Fleets warned of rise in "Crash for Cash" scams
The practice of staging deliberate car crashes to make false insurance claims cost insurers about £350m in 2009, according to the latest available figures from the Insurance Fraud Bureau (IFB) and the practice is on the rise due to the tough economic times.
Peter Castle, head of customer proposition at Bluefin, said: 'Historically, crime rates have risen during times of economic difficulty and I believe this could be what we are experiencing with the recent rise in "crash for cash" scams. Spiralling living costs, rising fuel prices and redundancy are pushing people to their financial limit, and sadly some are turning to illegal methods to make ends meet.'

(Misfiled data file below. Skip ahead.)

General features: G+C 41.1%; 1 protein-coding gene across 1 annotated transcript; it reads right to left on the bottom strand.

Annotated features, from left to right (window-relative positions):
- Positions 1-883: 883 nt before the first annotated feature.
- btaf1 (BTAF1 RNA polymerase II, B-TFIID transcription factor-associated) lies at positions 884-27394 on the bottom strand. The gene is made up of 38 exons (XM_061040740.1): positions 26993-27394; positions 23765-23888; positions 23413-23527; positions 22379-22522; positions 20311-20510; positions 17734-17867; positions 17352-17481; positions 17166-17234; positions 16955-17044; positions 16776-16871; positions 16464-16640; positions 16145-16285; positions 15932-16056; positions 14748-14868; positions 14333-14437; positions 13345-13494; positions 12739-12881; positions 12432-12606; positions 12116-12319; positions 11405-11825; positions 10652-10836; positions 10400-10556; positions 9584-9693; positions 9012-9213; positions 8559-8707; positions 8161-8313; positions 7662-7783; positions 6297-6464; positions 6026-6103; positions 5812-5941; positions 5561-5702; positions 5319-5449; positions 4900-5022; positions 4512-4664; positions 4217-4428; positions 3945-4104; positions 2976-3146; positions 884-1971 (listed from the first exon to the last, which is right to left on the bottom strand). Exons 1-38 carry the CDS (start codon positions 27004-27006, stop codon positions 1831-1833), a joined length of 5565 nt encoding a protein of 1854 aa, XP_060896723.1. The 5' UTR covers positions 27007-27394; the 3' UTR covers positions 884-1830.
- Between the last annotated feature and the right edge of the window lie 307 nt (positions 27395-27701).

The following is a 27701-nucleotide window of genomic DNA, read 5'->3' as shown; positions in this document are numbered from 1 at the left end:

The Insurance Fraud Bureau estimates that around 30,000 accidents were staged last year, which is pushing up insurance premiums by an average of £44 per driver.
'Motorists need to be aware of the dangers and pay extra attention to people braking suddenly in front of them for no apparent reason, or otherwise driving erratically. Staged car accidents do not only cost honest drivers millions every year but they are potentially very dangerous so drivers need to be on the look-out for suspicious behaviour,' said Castle.
He added that more needed to be done to address the problem: 'Insurance companies are already working closely with the police to tackle the issue, however motorists can do their bit by being vigilant to unusual behavior on the road and, if they do find themselves involved in a suspected fraud, reporting the incident to their insurance company.'